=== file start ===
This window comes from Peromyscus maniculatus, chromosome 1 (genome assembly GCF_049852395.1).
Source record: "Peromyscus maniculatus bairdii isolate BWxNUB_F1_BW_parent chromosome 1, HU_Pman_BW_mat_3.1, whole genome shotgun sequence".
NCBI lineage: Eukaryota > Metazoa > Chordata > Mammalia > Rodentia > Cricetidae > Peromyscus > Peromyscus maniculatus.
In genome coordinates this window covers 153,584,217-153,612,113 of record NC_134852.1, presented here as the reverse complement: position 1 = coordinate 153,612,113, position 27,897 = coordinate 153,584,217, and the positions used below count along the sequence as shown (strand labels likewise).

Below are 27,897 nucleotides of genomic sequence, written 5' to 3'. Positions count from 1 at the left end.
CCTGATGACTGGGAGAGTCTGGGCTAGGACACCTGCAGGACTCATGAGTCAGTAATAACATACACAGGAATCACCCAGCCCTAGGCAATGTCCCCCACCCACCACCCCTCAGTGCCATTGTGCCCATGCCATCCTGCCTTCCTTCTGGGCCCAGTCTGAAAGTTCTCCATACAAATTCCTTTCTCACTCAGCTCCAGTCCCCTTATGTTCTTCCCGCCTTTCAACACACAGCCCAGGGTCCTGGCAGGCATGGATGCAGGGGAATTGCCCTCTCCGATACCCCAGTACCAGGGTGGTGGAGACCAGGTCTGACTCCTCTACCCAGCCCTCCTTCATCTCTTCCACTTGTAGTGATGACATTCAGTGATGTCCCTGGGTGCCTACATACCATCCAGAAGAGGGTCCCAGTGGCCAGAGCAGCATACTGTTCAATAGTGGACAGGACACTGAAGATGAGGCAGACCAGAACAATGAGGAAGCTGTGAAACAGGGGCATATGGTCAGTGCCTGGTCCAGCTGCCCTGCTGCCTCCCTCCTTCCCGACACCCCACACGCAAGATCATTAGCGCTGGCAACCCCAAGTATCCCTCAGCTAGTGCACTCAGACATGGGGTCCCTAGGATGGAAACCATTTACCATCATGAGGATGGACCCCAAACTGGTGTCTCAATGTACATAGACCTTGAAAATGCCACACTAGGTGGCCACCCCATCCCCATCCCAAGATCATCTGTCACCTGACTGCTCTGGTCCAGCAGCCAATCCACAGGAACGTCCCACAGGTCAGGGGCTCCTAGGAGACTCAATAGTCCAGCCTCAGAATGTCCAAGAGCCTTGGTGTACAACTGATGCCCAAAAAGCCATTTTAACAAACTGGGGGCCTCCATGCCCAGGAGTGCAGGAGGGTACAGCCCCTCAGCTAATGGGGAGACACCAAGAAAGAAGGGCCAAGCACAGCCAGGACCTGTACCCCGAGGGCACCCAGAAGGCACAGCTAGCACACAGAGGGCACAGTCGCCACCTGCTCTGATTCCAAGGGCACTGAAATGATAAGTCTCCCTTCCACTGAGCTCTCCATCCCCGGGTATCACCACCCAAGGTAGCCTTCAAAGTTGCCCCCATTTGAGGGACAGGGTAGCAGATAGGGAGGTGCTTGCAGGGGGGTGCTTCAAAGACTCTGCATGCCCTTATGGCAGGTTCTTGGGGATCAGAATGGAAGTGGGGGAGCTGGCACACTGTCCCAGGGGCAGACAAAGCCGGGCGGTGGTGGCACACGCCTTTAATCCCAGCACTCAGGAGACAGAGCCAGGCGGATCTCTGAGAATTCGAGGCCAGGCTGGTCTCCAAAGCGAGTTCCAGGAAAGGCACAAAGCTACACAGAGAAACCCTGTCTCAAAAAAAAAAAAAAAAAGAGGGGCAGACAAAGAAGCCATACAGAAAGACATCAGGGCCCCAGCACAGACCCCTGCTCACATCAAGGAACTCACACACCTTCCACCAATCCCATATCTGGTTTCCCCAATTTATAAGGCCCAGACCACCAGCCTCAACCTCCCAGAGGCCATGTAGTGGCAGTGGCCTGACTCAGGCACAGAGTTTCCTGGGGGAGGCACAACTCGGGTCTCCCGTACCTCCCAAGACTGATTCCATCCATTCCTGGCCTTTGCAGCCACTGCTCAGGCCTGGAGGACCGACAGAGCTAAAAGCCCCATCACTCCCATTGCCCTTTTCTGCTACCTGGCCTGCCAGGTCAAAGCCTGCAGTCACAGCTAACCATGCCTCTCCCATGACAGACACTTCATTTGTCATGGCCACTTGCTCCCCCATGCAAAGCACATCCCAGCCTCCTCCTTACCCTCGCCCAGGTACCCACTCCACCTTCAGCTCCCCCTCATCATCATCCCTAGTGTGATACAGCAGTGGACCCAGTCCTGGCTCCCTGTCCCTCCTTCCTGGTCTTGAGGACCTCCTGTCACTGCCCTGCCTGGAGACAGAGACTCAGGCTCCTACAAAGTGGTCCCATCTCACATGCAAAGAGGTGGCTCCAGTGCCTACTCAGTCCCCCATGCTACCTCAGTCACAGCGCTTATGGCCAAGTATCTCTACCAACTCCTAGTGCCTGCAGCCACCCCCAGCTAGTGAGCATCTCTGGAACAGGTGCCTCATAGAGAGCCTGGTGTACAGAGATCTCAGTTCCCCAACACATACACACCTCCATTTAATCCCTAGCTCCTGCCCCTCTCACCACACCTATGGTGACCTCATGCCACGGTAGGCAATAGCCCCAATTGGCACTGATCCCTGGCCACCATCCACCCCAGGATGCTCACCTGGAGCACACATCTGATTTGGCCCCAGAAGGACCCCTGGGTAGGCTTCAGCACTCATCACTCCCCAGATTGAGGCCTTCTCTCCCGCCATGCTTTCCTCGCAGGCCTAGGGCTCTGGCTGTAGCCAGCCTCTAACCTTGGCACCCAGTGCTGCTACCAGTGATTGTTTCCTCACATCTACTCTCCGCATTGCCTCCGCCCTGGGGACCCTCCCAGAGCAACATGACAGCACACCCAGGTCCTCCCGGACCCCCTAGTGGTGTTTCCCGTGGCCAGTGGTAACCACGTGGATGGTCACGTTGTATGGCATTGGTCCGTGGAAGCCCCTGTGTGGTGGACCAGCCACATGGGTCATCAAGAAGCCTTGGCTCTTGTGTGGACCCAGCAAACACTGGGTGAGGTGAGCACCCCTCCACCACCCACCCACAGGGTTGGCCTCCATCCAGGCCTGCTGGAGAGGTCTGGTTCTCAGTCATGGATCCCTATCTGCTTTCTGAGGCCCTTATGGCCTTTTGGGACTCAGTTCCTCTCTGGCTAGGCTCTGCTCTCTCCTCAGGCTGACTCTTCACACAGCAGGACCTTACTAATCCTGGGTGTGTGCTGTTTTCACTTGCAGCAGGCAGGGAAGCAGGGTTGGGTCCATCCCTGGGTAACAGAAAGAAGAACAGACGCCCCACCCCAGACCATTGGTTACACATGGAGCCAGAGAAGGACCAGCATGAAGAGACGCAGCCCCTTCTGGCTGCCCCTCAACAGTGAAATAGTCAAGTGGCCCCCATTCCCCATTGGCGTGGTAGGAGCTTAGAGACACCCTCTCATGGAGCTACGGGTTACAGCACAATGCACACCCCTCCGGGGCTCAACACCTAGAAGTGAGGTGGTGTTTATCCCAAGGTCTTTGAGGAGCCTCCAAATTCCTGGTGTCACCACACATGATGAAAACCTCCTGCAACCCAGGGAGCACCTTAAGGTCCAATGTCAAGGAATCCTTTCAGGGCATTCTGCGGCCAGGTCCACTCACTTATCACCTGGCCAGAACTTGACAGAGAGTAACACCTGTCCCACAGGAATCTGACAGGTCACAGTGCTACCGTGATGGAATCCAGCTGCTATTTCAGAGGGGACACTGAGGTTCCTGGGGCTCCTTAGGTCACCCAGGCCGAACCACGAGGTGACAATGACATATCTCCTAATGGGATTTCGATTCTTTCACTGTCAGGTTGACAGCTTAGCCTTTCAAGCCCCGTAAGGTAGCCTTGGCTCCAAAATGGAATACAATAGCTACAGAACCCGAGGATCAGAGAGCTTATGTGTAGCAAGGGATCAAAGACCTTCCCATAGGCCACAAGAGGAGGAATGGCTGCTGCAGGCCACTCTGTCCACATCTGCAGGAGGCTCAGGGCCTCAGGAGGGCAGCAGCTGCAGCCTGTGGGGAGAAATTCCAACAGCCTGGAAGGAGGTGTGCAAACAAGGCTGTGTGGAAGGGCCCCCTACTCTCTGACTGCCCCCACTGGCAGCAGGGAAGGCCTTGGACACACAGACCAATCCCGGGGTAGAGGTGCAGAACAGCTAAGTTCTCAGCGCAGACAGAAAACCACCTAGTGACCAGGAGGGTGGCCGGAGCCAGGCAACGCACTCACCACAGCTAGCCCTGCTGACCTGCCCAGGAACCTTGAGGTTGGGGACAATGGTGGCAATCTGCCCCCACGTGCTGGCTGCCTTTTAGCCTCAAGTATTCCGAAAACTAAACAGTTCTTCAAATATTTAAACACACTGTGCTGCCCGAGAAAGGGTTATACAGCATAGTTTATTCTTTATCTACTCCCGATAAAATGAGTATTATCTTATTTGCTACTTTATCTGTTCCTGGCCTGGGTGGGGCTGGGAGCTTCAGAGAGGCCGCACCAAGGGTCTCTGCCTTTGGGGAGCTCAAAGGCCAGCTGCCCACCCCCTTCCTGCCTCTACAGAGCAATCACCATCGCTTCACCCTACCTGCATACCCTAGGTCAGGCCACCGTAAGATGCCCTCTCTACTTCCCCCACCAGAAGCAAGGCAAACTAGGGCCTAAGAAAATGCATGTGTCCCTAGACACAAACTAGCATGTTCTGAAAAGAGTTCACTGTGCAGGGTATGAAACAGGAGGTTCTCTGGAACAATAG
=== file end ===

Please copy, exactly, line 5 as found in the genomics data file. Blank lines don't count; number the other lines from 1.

Below are 27,897 nucleotides of genomic sequence, written 5' to 3'. Positions count from 1 at the left end.